At the same time, experts on the Haredi world said that the growth and success of the community have changed attitudes toward the Holocaust. Dan Michman, Yad Vashem’s chief historian, said that “for decades, Haredi society in many ways secluded itself from wider memory and established its own ethos.” Now that the community has “revived itself post-Holocaust,” it “wants to be involved in the national memory,” he said.

One of the biggest steps in the developing relationship was the opening of a new museum at Yad Vashem in 2005. The old museum focused on the scale of the Holocaust but did not include a single personal testimony. In the new museum, there are 90 personal stories. They focus on the experiences of a diverse group of people, some of whom are religious survivors who talk about such issues as the challenge of religious observance during the Holocaust.

“The collectiveness and concentration on symbols in the old exhibition has been exchanged for more individual and personal narratives,” Brog said.

Since the new museum opened, Yad Vashem has made particular efforts to woo the Haredi sector. There have been special courses for educators on teaching the Holocaust in Haredi areas, and gender-separate classes for members of the religious public.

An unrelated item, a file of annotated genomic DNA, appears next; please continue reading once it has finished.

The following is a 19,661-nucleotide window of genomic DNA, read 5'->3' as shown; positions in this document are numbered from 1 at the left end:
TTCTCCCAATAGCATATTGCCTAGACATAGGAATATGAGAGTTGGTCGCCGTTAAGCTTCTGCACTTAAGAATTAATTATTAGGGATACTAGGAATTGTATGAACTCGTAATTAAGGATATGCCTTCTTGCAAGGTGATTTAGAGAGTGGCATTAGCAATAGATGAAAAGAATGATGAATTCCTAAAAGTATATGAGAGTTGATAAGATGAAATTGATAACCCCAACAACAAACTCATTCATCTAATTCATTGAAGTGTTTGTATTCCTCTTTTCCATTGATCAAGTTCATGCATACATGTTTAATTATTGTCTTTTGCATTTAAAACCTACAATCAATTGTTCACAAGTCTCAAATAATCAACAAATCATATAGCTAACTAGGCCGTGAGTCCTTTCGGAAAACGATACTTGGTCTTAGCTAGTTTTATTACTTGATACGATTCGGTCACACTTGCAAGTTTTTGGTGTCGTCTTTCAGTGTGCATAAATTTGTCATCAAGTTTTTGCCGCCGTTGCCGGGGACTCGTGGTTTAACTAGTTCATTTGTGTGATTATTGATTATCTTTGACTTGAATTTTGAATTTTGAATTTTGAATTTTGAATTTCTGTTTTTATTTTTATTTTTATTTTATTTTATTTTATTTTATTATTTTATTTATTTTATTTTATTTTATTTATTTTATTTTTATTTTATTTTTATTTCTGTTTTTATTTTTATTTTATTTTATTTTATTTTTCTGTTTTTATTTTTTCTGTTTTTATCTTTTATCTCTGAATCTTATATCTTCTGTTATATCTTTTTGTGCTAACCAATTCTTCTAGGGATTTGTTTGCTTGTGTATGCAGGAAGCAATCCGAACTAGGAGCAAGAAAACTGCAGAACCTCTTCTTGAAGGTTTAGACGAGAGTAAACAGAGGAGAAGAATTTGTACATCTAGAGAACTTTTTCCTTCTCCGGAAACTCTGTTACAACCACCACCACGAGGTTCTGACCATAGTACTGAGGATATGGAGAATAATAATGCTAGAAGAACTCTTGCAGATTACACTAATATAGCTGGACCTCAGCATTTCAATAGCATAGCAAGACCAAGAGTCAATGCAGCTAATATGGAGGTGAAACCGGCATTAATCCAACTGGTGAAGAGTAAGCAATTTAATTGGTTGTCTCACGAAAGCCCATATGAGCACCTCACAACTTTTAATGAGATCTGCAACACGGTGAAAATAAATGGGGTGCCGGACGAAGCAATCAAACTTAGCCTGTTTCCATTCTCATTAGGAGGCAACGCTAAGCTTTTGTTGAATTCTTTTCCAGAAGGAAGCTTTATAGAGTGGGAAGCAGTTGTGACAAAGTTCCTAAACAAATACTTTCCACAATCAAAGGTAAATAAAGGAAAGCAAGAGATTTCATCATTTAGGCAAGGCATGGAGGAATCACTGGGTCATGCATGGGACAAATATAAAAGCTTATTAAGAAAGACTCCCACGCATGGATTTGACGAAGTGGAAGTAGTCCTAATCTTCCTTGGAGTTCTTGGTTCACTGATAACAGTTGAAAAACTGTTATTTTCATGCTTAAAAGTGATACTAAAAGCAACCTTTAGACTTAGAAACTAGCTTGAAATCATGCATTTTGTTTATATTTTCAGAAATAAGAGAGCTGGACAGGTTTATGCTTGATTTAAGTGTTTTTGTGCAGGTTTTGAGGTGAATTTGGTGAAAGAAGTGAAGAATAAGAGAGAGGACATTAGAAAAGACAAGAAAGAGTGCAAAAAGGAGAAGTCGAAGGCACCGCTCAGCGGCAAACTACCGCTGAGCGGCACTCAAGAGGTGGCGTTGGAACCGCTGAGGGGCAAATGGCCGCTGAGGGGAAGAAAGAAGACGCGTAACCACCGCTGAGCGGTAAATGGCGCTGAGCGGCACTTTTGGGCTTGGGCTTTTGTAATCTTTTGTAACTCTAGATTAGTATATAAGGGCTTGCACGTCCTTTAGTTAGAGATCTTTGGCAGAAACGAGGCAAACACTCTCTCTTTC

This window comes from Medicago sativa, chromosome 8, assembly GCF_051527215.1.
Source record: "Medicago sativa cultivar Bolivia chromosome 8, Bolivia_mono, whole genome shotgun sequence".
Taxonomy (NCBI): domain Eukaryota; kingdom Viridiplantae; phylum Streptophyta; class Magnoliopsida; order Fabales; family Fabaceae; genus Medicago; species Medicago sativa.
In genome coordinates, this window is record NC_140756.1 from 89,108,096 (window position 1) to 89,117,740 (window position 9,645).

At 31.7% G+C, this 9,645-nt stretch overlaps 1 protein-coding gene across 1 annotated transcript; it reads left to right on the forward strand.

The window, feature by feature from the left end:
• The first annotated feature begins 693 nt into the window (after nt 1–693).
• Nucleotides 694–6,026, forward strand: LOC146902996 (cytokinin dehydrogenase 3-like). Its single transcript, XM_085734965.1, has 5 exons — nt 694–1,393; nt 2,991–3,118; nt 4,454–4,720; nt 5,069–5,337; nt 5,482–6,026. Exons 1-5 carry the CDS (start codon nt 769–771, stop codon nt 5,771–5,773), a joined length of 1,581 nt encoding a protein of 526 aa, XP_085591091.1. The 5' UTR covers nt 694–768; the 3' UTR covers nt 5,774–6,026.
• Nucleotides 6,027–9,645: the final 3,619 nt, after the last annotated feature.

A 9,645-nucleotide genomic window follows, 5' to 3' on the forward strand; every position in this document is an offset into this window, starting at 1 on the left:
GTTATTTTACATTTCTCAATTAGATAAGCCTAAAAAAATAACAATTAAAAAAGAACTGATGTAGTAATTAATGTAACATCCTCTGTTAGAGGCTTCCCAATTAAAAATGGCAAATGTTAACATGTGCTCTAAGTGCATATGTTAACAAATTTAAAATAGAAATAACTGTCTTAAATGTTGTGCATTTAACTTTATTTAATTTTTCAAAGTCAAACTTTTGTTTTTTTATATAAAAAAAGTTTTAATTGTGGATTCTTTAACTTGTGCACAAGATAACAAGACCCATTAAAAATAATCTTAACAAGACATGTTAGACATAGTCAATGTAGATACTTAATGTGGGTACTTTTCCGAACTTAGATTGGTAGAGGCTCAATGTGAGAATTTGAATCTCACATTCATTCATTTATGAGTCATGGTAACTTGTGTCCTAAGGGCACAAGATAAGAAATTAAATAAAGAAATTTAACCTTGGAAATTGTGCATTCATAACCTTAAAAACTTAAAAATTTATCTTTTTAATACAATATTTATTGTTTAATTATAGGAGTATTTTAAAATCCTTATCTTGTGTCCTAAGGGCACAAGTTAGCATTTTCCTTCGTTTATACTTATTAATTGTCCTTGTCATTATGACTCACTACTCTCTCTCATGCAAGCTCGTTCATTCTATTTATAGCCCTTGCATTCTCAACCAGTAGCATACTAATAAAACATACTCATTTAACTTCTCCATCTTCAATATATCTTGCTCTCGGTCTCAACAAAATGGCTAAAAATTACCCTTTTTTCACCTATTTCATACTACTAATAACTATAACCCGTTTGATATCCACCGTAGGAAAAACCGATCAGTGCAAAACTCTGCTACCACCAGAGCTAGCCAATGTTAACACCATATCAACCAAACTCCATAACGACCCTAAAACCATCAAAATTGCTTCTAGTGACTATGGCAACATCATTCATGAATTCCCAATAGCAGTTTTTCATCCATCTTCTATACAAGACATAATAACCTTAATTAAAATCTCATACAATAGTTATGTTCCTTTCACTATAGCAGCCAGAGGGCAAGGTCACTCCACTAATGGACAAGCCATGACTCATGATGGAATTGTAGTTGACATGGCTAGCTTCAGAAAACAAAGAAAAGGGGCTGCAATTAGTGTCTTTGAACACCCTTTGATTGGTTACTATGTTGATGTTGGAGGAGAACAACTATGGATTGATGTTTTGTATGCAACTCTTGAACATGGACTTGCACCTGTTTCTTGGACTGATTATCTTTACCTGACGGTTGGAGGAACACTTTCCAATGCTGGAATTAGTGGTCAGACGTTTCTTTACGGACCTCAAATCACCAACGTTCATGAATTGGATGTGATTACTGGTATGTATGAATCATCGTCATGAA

There is also talk of more changes to make the Haredim more comfortable with the museum’s ideological outlook. Talks are under way between Yad Vashem curators and Haredi leaders about the possibility of changing displays on the Warsaw Ghetto uprising — viewed in Zionist ideology as the pinnacle of resistance. The Haredim have suggested including such people as the Piaseczno rebbe, Kalonymus Kalman Shapira, who ran a secret synagogue, solemnized marriages and gave inspirational speeches until 1943 when he was deported to and killed in the Trawniki work camp.

According to Hebrew University sociologist Vered Vinitzky-Seroussi, an expert on collective memory in Israel, the changes going on at Yad Vashem are an echo of changes going on in Israeli society at large.

“There is a process of changing collective memory where the narrative people carry of the Holocaust is today much wider than it was,” Vinitzky-Seroussi said. “It’s no longer about having one narrative, the narrative of the Warsaw Ghetto heroism, but about something much deeper where there’s a place for heroism — now different kinds of heroism — and victimhood. In many ways, Yad Vashem is not leading that shift, but following.”